Leo is released from prison after serving time for car theft. His plan to go straight falls apart when he meets his corrupt uncle for a job and later an old friend working there. It culminates at the (railroad) yards.
1921. An innocent immigrant woman is tricked into a life of burlesque and vaudeville until a dazzling magician tries to save her and reunite her with her sister who is being held in the confines of Ellis Island.
Brooklyn, 1988. Crime is rife, especially drugs and drug violence. A Russian thug is building his heroin trade, while everyone laughs at the cops. Brothers have chosen different paths: Joe has followed his father Bert into New York's Finest; he's a rising star. Bobby, who uses his mother's maiden name, manages a club. Bobby too is on the rise: he has a new girlfriend and a green-light to develop a Manhattan club. Joe and Bert ask him to help with intelligence gathering; he declines. Then, Joe raids Bobby's club to arrest the Russian. From there, things spiral out of control: the Russian puts out a hit on Joe, personal losses mount, and Bobby's loyalties face the test.Written by
The film originated at Warner Brothers, and was briefly acquired by Universal. See more »
In a scene where Bobby and Amada are sitting on a bed, Eva Mendes is wearing a Hanes a-shirt tank top. The label is visible through the fabric when the camera shows her back. The "tagless" style that she is wearing was not available in 1988. See more »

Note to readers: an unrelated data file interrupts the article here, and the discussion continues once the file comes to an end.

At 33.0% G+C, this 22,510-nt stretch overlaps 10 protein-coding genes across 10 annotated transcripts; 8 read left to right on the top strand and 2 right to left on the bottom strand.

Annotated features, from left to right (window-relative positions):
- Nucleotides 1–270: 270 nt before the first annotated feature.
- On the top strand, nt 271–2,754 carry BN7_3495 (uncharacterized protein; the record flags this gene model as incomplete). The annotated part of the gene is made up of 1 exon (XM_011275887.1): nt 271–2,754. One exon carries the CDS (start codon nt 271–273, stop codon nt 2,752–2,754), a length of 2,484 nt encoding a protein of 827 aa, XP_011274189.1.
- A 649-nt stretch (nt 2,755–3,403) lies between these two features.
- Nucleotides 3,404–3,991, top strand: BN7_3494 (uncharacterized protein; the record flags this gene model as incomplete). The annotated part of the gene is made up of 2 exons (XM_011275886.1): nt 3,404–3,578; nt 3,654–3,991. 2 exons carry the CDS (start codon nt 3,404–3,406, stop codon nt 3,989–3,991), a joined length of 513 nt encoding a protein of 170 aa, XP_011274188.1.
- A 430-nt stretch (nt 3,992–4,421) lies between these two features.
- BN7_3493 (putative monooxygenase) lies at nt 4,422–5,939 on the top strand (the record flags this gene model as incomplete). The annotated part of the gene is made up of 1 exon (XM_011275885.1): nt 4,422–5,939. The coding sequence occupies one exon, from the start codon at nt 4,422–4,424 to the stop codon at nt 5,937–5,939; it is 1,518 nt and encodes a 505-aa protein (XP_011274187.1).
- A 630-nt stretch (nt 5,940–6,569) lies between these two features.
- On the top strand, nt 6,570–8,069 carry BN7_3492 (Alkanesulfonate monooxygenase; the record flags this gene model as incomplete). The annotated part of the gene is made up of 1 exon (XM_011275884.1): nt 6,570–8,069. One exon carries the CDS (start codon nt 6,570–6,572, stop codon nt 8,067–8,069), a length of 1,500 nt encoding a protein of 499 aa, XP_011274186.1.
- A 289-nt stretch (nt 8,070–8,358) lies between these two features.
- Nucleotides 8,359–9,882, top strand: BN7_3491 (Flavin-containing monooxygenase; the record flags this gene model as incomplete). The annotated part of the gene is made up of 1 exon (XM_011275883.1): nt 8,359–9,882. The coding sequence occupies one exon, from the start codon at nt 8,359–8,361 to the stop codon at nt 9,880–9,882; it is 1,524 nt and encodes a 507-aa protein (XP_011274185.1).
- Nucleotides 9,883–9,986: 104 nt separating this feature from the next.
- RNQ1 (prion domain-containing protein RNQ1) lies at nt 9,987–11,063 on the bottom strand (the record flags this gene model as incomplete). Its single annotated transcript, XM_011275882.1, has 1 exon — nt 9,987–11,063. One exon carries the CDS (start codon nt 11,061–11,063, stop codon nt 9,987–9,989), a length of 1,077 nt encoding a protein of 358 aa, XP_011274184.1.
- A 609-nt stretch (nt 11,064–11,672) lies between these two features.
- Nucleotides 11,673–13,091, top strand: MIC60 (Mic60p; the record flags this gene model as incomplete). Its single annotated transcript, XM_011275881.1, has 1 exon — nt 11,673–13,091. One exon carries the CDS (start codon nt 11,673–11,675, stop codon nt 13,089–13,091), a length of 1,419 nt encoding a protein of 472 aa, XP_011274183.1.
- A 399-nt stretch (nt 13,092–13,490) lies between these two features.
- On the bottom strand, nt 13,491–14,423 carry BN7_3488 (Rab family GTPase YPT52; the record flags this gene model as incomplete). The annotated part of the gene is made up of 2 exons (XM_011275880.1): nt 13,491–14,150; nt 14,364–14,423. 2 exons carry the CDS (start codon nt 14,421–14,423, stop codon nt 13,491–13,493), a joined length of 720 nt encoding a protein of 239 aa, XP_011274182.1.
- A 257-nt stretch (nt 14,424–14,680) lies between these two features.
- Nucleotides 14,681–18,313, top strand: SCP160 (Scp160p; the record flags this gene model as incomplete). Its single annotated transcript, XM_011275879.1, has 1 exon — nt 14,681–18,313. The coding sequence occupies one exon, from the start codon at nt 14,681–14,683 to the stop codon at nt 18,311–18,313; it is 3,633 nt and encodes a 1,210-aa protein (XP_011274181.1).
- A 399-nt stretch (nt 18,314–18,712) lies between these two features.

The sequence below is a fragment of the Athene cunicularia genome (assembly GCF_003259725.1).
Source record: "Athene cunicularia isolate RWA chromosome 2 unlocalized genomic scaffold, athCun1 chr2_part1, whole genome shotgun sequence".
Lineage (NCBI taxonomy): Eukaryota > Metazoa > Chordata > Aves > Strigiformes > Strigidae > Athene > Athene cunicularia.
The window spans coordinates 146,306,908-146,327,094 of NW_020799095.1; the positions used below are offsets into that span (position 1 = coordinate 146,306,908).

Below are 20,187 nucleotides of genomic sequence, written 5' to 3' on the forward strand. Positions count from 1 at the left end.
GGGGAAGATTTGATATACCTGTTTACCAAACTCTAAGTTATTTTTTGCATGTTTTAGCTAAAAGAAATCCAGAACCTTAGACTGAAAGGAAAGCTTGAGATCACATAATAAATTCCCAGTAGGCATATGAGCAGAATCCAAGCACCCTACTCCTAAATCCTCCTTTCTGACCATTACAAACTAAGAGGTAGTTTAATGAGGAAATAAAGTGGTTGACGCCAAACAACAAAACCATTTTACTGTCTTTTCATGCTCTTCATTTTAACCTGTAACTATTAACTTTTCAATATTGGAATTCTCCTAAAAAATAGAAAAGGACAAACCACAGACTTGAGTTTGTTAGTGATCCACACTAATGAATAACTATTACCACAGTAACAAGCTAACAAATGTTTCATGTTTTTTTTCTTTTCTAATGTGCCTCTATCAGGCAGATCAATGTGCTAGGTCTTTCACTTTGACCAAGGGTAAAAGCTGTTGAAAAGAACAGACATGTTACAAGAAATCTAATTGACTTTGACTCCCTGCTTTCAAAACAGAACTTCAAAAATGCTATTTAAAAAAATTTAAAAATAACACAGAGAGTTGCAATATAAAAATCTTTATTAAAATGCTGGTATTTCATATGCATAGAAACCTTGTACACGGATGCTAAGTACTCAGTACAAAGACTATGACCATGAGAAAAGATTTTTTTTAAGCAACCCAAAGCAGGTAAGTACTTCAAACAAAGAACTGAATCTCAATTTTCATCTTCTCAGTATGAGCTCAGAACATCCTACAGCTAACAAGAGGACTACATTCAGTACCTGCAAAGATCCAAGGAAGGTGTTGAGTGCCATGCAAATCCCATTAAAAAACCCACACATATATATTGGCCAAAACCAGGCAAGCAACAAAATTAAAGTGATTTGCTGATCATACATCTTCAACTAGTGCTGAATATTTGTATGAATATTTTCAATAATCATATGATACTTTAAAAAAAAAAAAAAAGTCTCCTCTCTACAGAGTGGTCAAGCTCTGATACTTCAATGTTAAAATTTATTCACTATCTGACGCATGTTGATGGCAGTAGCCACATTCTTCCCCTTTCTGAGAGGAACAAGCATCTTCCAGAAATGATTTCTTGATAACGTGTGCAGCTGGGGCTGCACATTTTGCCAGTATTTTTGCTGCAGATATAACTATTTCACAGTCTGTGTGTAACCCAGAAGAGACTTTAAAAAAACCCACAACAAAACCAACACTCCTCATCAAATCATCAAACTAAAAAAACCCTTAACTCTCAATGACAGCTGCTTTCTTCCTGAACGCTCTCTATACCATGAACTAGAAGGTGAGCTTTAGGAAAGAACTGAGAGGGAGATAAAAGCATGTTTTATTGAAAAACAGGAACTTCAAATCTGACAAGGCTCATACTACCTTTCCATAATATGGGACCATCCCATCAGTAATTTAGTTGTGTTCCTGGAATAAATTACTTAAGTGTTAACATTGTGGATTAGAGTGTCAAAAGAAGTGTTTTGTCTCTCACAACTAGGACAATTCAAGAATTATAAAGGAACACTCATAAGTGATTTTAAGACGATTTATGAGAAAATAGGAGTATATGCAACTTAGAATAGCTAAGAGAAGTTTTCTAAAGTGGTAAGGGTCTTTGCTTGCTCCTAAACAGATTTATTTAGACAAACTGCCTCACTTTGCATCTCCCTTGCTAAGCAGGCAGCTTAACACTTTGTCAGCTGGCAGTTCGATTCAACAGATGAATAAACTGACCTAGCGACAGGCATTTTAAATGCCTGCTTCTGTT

We Own the Night (2007) is a powerful film based on a dark atmosphere, literally and figuratively. First of all, many, if not most, scenes are shot at night with an obvious aesthetic sense. Then, the topic deals with the violent conflict between the Russian underworld and the NYPD, within the Brooklyn of the 80s. It's an ultimate film noir: crime, treason, jealousy and fatalism are themes adroitly developed by James Gray and marvelously interpreted by an awesome cast. Robert Duvall is a honest and accomplished policeman, a wise and protector father, Eva Mendes is a deliberately inflammatory woman, Mark Wahlberg is the ideal son and then Joaquin Phoenix is the 'second' son with a slightly tortured mind and who seeks his own place in the shadow of his family. In my humble opinion, this movie is clearly underrated. As a synthesis: 8/9 of 10.
14 of 16 people found this review helpful.
Was this review helpful to you?
| Report this